Like I said, we have a dream and visually, through this info-graphic, the dream (long view) looks like this...
Which brings me to a point...the blogging. :) I know I have been quiet about it for awhile. And I did that on purpose. I wanted you to know how serious I was about letting you take it where you will. That even if I love assigning things for class on it, that it was YOUR space. A space you could define, design and furnish as your possible online home that goes beyond English class. That the stuff we assign there from time to time was just a small part of it.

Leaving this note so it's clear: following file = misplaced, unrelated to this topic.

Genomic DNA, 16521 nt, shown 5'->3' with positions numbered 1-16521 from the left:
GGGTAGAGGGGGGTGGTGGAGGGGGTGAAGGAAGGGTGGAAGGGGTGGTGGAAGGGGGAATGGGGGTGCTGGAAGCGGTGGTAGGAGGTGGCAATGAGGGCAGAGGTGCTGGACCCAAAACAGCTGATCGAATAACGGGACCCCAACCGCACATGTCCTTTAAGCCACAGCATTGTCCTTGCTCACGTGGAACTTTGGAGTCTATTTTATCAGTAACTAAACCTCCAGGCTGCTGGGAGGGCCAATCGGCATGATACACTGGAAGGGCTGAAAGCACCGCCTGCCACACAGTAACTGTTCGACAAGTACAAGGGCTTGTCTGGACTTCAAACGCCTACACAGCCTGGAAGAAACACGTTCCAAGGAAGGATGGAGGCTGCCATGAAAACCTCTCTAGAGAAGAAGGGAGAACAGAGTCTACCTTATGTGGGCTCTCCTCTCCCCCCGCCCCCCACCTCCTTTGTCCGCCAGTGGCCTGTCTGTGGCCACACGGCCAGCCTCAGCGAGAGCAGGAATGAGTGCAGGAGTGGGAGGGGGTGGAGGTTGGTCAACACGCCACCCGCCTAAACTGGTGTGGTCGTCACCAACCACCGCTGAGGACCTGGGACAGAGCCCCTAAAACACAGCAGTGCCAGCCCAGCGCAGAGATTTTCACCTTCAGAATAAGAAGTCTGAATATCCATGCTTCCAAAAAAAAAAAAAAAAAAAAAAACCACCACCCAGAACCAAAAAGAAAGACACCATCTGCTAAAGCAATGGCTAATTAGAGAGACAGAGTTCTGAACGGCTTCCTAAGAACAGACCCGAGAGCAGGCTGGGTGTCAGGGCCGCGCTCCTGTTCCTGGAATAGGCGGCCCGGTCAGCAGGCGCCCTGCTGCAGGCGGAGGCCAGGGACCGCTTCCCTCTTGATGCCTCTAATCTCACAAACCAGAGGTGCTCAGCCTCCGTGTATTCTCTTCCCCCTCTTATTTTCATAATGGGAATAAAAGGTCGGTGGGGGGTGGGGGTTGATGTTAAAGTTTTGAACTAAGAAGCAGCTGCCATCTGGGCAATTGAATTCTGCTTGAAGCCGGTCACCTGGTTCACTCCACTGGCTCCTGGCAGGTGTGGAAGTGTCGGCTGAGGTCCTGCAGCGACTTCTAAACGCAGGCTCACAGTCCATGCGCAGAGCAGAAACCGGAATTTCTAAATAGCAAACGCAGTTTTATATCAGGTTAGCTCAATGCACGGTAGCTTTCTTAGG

I know, it's been a complicated process. The creation of the spaces, the encouraging, the building, the things we posted as teachers, to the silence, to the intensity, to the lulls, to the waiting, to the figuring it out. After much reflection, Mr. R and I re-realized that it's really about this dream and not really about the blogging. To us, as your teachers, it is the creation of opportunities for you guys to be part of an education that's active, relevant, real world, effective, hands-on, networked, innovative, personal and transformative. That's it. That's what the blogs are for, in a nutshell, in the big picture, in the final analysis.